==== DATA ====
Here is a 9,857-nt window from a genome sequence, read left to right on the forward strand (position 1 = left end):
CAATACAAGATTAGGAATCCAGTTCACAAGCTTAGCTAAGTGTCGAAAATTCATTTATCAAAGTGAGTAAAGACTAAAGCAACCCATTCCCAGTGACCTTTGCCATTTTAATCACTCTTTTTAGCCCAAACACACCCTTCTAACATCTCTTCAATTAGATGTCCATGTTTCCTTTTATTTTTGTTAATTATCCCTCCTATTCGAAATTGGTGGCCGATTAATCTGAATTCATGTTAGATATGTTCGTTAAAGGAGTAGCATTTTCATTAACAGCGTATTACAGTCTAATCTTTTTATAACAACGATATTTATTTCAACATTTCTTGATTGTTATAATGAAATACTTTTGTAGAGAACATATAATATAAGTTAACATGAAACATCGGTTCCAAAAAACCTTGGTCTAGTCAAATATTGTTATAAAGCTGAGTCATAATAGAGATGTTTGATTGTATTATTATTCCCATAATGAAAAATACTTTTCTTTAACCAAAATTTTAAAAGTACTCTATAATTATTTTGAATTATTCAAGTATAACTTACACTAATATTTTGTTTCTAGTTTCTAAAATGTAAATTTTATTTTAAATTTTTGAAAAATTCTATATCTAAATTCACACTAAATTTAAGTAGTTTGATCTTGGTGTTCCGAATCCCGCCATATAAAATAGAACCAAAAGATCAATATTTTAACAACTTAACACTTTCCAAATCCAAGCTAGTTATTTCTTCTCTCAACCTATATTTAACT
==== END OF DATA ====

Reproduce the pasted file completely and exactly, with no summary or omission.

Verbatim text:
Here is a 9,857-nt window from a genome sequence, read left to right on the forward strand (position 1 = left end):
CAATACAAGATTAGGAATCCAGTTCACAAGCTTAGCTAAGTGTCGAAAATTCATTTATCAAAGTGAGTAAAGACTAAAGCAACCCATTCCCAGTGACCTTTGCCATTTTAATCACTCTTTTTAGCCCAAACACACCCTTCTAACATCTCTTCAATTAGATGTCCATGTTTCCTTTTATTTTTGTTAATTATCCCTCCTATTCGAAATTGGTGGCCGATTAATCTGAATTCATGTTAGATATGTTCGTTAAAGGAGTAGCATTTTCATTAACAGCGTATTACAGTCTAATCTTTTTATAACAACGATATTTATTTCAACATTTCTTGATTGTTATAATGAAATACTTTTGTAGAGAACATATAATATAAGTTAACATGAAACATCGGTTCCAAAAAACCTTGGTCTAGTCAAATATTGTTATAAAGCTGAGTCATAATAGAGATGTTTGATTGTATTATTATTCCCATAATGAAAAATACTTTTCTTTAACCAAAATTTTAAAAGTACTCTATAATTATTTTGAATTATTCAAGTATAACTTACACTAATATTTTGTTTCTAGTTTCTAAAATGTAAATTTTATTTTAAATTTTTGAAAAATTCTATATCTAAATTCACACTAAATTTAAGTAGTTTGATCTTGGTGTTCCGAATCCCGCCATATAAAATAGAACCAAAAGATCAATATTTTAACAACTTAACACTTTCCAAATCCAAGCTAGTTATTTCTTCTCTCAACCTATATTTAACT